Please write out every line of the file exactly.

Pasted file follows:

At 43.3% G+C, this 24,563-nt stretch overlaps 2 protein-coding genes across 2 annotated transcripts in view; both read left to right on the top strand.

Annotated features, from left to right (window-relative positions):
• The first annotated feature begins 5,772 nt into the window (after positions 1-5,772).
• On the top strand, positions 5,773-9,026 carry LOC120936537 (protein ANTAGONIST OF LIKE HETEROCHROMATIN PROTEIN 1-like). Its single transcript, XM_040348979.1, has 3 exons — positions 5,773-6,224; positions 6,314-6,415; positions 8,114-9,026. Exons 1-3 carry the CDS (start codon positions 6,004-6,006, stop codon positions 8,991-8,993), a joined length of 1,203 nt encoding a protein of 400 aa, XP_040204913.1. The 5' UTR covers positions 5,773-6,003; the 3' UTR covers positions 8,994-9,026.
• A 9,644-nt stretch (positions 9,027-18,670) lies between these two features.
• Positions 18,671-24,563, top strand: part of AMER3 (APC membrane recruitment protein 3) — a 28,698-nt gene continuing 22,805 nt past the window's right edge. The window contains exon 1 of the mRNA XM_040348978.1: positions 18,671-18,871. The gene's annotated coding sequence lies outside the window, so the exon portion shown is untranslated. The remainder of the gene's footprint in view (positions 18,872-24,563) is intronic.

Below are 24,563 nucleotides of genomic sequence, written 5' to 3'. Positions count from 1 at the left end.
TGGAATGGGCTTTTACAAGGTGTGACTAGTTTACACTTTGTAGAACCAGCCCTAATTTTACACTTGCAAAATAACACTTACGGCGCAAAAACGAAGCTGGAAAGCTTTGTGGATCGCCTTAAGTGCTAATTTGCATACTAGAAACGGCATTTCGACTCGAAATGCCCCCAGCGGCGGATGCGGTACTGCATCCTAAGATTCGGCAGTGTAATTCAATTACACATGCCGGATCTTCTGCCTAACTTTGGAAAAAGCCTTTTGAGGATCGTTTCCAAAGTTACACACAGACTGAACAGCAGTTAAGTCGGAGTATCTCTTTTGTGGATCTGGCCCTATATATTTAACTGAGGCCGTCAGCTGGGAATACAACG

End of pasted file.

At 43.3% G+C, this 24,563-nt stretch overlaps 2 protein-coding genes across 2 annotated transcripts in view; both read left to right on the top strand.

Annotated features, from left to right (window-relative positions):
• The first annotated feature begins 5,772 nt into the window (after positions 1-5,772).
• On the top strand, positions 5,773-9,026 carry LOC120936537 (protein ANTAGONIST OF LIKE HETEROCHROMATIN PROTEIN 1-like). Its single transcript, XM_040348979.1, has 3 exons — positions 5,773-6,224; positions 6,314-6,415; positions 8,114-9,026. Exons 1-3 carry the CDS (start codon positions 6,004-6,006, stop codon positions 8,991-8,993), a joined length of 1,203 nt encoding a protein of 400 aa, XP_040204913.1. The 5' UTR covers positions 5,773-6,003; the 3' UTR covers positions 8,994-9,026.
• A 9,644-nt stretch (positions 9,027-18,670) lies between these two features.
• Positions 18,671-24,563, top strand: part of AMER3 (APC membrane recruitment protein 3) — a 28,698-nt gene continuing 22,805 nt past the window's right edge. The window contains exon 1 of the mRNA XM_040348978.1: positions 18,671-18,871. The gene's annotated coding sequence lies outside the window, so the exon portion shown is untranslated. The remainder of the gene's footprint in view (positions 18,872-24,563) is intronic.

Below are 24,563 nucleotides of genomic sequence, written 5' to 3'. Positions count from 1 at the left end.
TGGAATGGGCTTTTACAAGGTGTGACTAGTTTACACTTTGTAGAACCAGCCCTAATTTTACACTTGCAAAATAACACTTACGGCGCAAAAACGAAGCTGGAAAGCTTTGTGGATCGCCTTAAGTGCTAATTTGCATACTAGAAACGGCATTTCGACTCGAAATGCCCCCAGCGGCGGATGCGGTACTGCATCCTAAGATTCGGCAGTGTAATTCAATTACACATGCCGGATCTTCTGCCTAACTTTGGAAAAAGCCTTTTGAGGATCGTTTCCAAAGTTACACACAGACTGAACAGCAGTTAAGTCGGAGTATCTCTTTTGTGGATCTGGCCCTATATATTTAACTGAGGCCGTCAGCTGGGAATACAACG